Avenatti's latest: We have a confession to make. Bombastic barrister Michael Avenatti strikes us as perhaps a bit of a fairly obvious con man.
We could be wrong in that impression, of course. But just consider his latest.
Monday morning, the lascivious lawyer was creating excitement again. Appearing on CNN's New Day, he made an intriguing promise, based on an earlier tweet:
ALISYN CAMEROTA (4/9/18): OK, you tweeted out this weekend:Good lord! Seven years after being threatened, Avenatti's heroic client had gotten around to creating an artist's sketch of her alleged assailant, who may or may not exist!
"Expect a major announcement in the coming days regarding our efforts to identify the thug who threatened Ms. Clifford, Stormy Daniels, in Las Vegas in 2011 to leave Trump alone while making reference to her little girl. You can run but you can't hide. #thugsearch seriousconsequences basta."
So, care to tell us what your major announcement is, in terms of searching for this person?
AVENATTI: So my client sat down with Lois Gibson. She's the foremost forensic artist in the world. She has the Guinness, she has a world record for the number of IDs a composite sketches been produced. We're going to be reducing, or we're going to be releasing that tomorrow, along with a significant reward asking that the public come forward. We are very close to identifying this individual.
CAMEROTA: You are?
AVENATTI: We are.
CAMEROTA: You have a composite sketch and you think you know who this person is?
AVENATTI: We are very close. We need some assistance from the public. We're going to offer a significant reward to get us over the goal line. And I'm confident that we're going to get there.
And not only that! They were very close to identifying her assailant without releasing the sketch! (Las Vegas books are giving 5-to-1 that the sketch looks like O.J. Simpson!)
In our view, Camerota could have done a better job at this point. She could have asked if people can really create a sketch of this type seven years after the fact. (Avenatti would have said yes.)
Also, on what basis had they almost identified the assailant? And if they already had their man, why were they bothering with the sketch and with the huge reward? A huge reward with money coming from where?
Whatever! By the way, has anyone noted how much this lawyer's prose style resembles that of Donald J. Trump? His sketch artist was the greatest ever! This was based on his earlier tweet!
At any rate, Camerota did pose some questions about this tale. As always, Avenatti wasn't going to fall for that old trick:
CAMEROTA: Have you shared it with the police?As usual, he couldn't tell us right now! Trump tends to play this way too.
AVENATTI: I'm not going to answer that.
CAMEROTA: Can you show us the composite picture right now?
AVENATTI: Not right now.
CAMEROTA: How much is the reward?
AVENATTI: I'm not going to tell you.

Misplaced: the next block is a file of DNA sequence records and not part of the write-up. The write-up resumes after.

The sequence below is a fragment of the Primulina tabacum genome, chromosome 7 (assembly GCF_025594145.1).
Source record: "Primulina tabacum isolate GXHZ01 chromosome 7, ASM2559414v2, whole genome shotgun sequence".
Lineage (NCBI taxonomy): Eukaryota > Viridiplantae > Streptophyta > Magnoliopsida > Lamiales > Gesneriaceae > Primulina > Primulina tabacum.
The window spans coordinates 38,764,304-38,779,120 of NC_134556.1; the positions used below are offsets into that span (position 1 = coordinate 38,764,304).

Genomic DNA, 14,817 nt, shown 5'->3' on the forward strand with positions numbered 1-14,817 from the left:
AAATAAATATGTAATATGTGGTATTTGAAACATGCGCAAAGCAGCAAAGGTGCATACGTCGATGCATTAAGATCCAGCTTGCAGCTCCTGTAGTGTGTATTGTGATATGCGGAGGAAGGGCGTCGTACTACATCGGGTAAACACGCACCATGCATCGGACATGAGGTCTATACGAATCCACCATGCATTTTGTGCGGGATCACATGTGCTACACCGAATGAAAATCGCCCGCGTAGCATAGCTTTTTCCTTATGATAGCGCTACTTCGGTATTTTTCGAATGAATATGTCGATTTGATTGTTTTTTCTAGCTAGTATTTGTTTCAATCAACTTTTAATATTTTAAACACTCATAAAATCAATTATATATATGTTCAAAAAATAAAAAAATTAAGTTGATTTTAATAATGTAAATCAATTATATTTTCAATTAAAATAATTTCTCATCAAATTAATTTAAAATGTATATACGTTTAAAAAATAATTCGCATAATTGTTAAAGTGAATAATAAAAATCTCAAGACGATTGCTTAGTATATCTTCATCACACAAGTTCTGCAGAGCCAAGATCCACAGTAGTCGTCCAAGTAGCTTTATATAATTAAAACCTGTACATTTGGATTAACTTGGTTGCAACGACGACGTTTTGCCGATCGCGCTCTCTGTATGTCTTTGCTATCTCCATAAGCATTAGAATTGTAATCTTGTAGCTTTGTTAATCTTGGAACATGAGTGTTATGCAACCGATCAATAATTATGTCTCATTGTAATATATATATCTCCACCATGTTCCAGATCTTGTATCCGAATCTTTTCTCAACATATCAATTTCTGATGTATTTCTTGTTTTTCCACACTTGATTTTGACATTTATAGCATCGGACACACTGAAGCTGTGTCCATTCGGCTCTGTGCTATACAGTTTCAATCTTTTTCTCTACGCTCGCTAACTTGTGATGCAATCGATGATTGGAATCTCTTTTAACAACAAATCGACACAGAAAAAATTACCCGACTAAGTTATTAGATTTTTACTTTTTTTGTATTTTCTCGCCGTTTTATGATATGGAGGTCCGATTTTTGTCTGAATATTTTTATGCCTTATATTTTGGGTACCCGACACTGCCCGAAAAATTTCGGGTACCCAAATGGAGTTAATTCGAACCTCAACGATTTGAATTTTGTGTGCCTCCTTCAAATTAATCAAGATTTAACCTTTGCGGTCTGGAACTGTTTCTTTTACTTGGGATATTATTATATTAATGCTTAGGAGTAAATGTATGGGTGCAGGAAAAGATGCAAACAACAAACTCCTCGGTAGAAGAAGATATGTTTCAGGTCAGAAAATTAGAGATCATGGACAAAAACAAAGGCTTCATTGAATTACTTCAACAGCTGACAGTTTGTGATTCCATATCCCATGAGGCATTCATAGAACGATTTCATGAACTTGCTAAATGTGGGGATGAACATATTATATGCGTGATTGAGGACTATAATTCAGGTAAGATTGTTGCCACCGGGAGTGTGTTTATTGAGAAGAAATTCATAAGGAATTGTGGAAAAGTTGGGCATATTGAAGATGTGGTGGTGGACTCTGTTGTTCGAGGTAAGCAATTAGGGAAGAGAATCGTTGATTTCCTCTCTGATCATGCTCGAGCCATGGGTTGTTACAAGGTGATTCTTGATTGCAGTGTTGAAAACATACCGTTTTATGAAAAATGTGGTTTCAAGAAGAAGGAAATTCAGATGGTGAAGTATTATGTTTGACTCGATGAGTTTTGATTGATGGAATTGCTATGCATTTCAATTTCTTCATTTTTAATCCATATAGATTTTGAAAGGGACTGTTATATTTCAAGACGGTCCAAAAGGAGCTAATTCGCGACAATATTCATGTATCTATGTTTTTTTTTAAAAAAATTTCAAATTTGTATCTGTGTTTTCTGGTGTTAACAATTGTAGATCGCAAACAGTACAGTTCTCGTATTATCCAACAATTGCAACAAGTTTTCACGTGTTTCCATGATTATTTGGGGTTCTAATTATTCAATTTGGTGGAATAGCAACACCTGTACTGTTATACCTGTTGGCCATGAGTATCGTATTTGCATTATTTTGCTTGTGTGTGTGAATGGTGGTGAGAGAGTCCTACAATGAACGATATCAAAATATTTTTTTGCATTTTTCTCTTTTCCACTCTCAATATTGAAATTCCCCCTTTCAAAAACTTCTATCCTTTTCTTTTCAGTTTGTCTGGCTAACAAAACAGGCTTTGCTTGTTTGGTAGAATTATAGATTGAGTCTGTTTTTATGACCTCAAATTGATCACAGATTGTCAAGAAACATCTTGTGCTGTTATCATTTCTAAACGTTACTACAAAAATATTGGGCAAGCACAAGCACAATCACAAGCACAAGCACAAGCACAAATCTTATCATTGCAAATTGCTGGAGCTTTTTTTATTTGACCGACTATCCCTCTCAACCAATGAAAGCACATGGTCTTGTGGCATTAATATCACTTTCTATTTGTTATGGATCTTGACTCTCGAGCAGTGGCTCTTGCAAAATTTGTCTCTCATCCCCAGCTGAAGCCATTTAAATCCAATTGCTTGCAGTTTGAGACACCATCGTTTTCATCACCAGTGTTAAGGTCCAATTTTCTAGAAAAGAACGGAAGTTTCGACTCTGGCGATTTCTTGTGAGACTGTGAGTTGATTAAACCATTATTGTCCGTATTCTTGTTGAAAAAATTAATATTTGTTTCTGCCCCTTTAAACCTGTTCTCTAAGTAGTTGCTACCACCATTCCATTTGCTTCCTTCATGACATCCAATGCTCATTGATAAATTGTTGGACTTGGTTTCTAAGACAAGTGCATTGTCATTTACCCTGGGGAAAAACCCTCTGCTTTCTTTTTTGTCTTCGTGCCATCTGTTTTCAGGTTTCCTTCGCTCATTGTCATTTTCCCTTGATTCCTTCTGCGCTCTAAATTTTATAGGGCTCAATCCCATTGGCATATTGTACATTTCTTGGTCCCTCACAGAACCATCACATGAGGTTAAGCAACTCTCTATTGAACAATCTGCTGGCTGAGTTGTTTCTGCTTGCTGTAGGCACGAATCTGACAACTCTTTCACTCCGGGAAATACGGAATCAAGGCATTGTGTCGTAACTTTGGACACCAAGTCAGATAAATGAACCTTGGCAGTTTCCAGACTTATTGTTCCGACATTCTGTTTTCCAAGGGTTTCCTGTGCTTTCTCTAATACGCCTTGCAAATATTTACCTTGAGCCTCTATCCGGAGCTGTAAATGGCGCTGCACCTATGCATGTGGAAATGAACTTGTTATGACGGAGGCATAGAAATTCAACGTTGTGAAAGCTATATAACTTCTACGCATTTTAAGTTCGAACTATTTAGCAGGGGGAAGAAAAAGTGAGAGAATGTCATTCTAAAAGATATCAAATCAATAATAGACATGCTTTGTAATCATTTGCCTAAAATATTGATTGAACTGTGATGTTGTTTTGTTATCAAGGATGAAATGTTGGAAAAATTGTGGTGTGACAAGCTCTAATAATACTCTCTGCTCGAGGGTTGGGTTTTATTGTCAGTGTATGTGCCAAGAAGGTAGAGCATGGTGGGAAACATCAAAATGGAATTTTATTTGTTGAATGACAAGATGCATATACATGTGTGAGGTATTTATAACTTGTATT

CAMEROTA: But are police working with you on this?
AVENATTI: Again, I'm not going to answer that right now.
Question: Did anyone actually threaten Clifford back in 2011? Like you, we have no idea.
It's possible that somebody did. It's also blindingly obvious that she could be making this up.
Luckily, though, her blustery barrister had a composite sketch ready to go! It would surely be big huge news when he released the sketch on Tuesday. Also, that big reward!
By Tuesday, though, there was other big news, and so the bullish barrister pulled things back. We had to laugh when the transparent phony explained his decision to Nicole Wallace on last night's 11th Hour:
WALLACE (4/10/18): Let me ask you about the sketch that you committed to releasing. And this was a sketch of the potential suspect....Where are you in that investigation, and where is that sketch?It isn't that he chose to delay the release. Mysteriously, the bumptious barrister had been asked to delay it!
AVENATTI: I have the sketch. Stormy Daniels, Ms. Clifford, sat down with Lois Gibson, who is a world renowned forensic artist based in Houston. She has the world record for the most identifications from sketches. She's incredibly talented. She sat down with her for an extended period of time. An accurate sketch has been compiled.
WALLACE: So it's a creative delay? An artist delay?
AVENATTI: No, it's not a creative delay. It's ready to go. We've been asked this morning to delay the release of the sketch. We were prepared to release it.
He'd been asked to delay the release! Excitedly, Wallace pressed forward:
WALLACE (continuing directly): For law enforcement purposes?The antic attorney isn't at liberty to discuss who requested the delay! Also, they may not release it at all!
AVENATTI: Well, I'm not going to get into—I'm not at liberty to discuss who asked us to delay it, but we were asked to delay it this morning, and that's what we're going to do it right now.
WALLACE: Based on how the sketch turned out, based on what the artist conjured, have you seen names of who that person might be?
AVENATTI: We have made progress relating to that identification process, and we're hopeful. At this point, I'll tell you this. We may not need to release the sketch.
Perhaps we're completely mistaken. It may be that Clifford really was threatened. It may be that they really will, by some miracle of soothsaying, come up with something resembling actual evidence to that effect.
For now, though, Avenatti continues to strike us as a transparent music man. Clifford is someone who says she had sex with a married person whose wife had just given birth, then tried to score a lot of cash by selling her sexy-time story.
She tried for the cash in 20l1, then again in 2016. We think it's good that Cohen paid her and told her to please go away.